Bobby Winkles (led Illinois Wesleyan in scoring in 1950-51) stepped down as manager of the Oakland A's in 1978 although they were leading the A.L. Western Division.
A total of 40 current NCAA Division I schools feature all-time winningest coaches boasting in excess of 400 triumphs. The length of tenure necessary to win so many games makes it almost impossible to remember their predecessors. Anyone who can name 1/4 of the mentors they succeeded goes straight to the Trivia Hall of Fame.
Billy Donovan's success with the Oklahoma City Thunder after departing Florida triggered a question as to what other individuals are completely overshadowed as successor to a coaching legend. Donovan combined with fellow record holders Phog Allen, Dale Brown, Gale Catlett, Denny Crum, Ed Diddle, Hec Edmundson, Jack Friel, Don Haskins, Lou Henson, Hank Iba, Frank Keaney, Bob Knight, Bob McKillop, Ray Meyer, Lute Olson, Alex Severance, Norm Stewart, Bob Thomason, John Thompson Jr., Gary Williams, John Wooden and Ned Wulk for more than 12,500 victories at their respective schools where they established new standards. Who would have thought such achievements were in store after their predecessors collaborated to go more than 300 games below .500 over a collective 100-plus seasons?
One of the predecessor names in particular should surprise you. Incredibly, the only one of Kansas' 10 head coaches with a career losing record is the inventor of the sport (Dr. James Naismith). Naismith is among the following coaches who were succeeded by individuals posting more than 400 wins to become the all-time winningest mentor at the same institution:
|School||All-Time Winningest Coach||Predecessor (W-L Record During Tenure)|
|Arizona||Lute Olson (590 victories)||Ben Lindsey (4-25 in 1982-83)|
|Arizona State||Ned Wulk (405)||Bill Kajikawa (88-137 from 1948-49 through 1956-57)|
|Butler||Tony Hinkle (549)||Harlan O. "Pat" Page (94-29 from 1920-21 through 1925-26)|
|California||Clarence "Nibs" Price (449)||Earl Wright (60-20 from 1920-21 through 1923-24)|
|Connecticut||Jim Calhoun (626)||Dom Perno (139-114 from 1977-78 through 1985-86)|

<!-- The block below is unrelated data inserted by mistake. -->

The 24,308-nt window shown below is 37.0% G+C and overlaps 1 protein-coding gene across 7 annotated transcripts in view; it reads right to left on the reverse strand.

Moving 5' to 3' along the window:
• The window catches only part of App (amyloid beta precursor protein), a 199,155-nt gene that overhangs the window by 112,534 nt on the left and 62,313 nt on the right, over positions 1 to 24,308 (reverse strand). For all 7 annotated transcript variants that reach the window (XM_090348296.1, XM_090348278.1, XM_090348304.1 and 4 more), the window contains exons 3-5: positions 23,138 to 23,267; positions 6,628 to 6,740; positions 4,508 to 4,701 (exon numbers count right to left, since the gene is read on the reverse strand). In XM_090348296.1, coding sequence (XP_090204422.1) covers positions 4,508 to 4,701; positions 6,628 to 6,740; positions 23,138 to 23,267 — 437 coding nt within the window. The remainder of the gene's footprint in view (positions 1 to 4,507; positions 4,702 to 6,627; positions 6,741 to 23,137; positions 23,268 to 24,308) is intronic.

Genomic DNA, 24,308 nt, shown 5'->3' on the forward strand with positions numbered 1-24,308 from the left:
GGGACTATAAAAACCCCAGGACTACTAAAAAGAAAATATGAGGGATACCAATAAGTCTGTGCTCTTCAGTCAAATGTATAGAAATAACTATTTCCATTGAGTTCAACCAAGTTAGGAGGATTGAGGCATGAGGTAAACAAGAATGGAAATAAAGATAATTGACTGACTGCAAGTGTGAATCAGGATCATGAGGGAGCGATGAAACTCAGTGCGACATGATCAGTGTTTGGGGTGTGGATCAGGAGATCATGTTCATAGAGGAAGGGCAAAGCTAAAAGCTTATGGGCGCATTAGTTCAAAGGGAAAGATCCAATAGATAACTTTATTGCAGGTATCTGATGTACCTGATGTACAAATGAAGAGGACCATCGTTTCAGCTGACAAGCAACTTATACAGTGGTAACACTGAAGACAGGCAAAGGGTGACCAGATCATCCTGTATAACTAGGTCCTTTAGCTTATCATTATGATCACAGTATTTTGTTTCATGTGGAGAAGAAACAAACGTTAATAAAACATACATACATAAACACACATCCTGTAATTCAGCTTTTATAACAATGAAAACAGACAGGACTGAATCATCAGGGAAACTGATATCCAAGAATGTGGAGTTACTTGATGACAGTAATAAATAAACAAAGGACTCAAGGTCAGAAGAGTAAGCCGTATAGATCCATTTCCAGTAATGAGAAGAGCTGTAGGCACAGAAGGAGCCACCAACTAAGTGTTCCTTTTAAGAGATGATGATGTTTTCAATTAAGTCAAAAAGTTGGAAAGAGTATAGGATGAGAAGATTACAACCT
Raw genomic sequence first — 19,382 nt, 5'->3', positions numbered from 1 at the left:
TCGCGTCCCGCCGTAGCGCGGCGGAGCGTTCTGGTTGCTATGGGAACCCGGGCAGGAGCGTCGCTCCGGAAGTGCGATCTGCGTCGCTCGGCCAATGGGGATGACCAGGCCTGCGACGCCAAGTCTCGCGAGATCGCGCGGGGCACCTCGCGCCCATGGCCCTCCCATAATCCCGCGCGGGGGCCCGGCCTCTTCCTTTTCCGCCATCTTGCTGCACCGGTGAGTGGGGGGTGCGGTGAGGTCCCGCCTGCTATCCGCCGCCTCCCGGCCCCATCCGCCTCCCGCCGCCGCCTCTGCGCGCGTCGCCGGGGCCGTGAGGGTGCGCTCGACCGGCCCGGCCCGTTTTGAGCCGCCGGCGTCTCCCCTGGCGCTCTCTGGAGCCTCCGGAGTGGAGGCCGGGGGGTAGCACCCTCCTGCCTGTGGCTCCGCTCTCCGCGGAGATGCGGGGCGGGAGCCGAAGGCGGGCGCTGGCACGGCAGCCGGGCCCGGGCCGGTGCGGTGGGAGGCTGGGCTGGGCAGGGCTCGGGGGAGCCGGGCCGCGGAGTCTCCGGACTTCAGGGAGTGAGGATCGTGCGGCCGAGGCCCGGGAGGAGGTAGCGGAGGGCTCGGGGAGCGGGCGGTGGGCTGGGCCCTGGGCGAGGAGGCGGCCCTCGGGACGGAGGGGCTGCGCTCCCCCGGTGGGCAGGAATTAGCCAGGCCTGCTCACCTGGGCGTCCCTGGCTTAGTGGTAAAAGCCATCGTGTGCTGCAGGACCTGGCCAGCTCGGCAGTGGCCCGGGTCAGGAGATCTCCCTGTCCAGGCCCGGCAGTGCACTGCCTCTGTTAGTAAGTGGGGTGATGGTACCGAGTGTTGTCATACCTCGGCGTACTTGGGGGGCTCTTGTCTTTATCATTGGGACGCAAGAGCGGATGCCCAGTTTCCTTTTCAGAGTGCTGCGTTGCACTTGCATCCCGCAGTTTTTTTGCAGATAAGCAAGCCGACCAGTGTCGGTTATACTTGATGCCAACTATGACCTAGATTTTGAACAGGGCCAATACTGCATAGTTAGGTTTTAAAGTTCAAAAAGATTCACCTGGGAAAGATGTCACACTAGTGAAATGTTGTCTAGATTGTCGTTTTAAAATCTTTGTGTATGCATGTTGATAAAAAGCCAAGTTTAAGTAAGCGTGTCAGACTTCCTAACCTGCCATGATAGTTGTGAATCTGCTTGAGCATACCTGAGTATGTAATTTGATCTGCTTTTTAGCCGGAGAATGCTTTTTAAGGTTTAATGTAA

|Davidson||Bob McKillop (495)||Bobby Hussey (107-126 from 1981-82 through 1988-89)|
|Dayton||Don Donoher (437)||Tom Blackburn (352-141 from 1947-48 through 1963-64)|
|DePaul||Ray Meyer (724)||Bill Wendt (23-20 in 1940-41 and 1941-42)|
|Duke||Mike Krzyzewski (945)||Bill E. Foster (113-64 from 1974-75 through 1979-80)|
|Florida||Billy Donovan (467)||Lon Kruger (104-80 from 1990-91 through 1995-96)|
|Georgetown||John Thompson Jr. (596)||Jack Magee (69-80 from 1966-67 through 1971-72)|
|Houston||Guy Lewis (592)||Alden Pasche (135-116 from 1945-46 through 1955-56)|
|Illinois||Lou Henson (421)||Gene Bartow (8-18 in 1974-75)|
|Indiana||Bob Knight (659)||Lou Watson (62-60 from 1965-66 through 1968-69 and 1970-71)|
|Kansas||Phog Allen (590)||Dr. James Naismith (55-60 from 1899 through 1907)|
|Kentucky||Adolph Rupp (875)||John Mauer (40-14 from 1927-28 through 1929-30)|
|Louisiana State||Dale Brown (448)||Press Maravich (76-86 from 1966-67 through 1971-72)|
|Louisville||Denny Crum (675)||Howard Stacey (12-8 in 1970-71)|
|Maryland||Gary Williams (461)||Bob Wade (36-50 from 1986-87 through 1988-89)|
|Missouri||Norm Stewart (634)||Bob Vanatta (42-80 from 1962-63 through 1966-67)|
|Niagara||Taps Gallagher (465)||Bill McCarthy (44-35 from 1927-28 through 1930-31)|
|North Carolina||Dean Smith (879)||Frank McGuire (164-58 from 1952-53 through 1960-61)|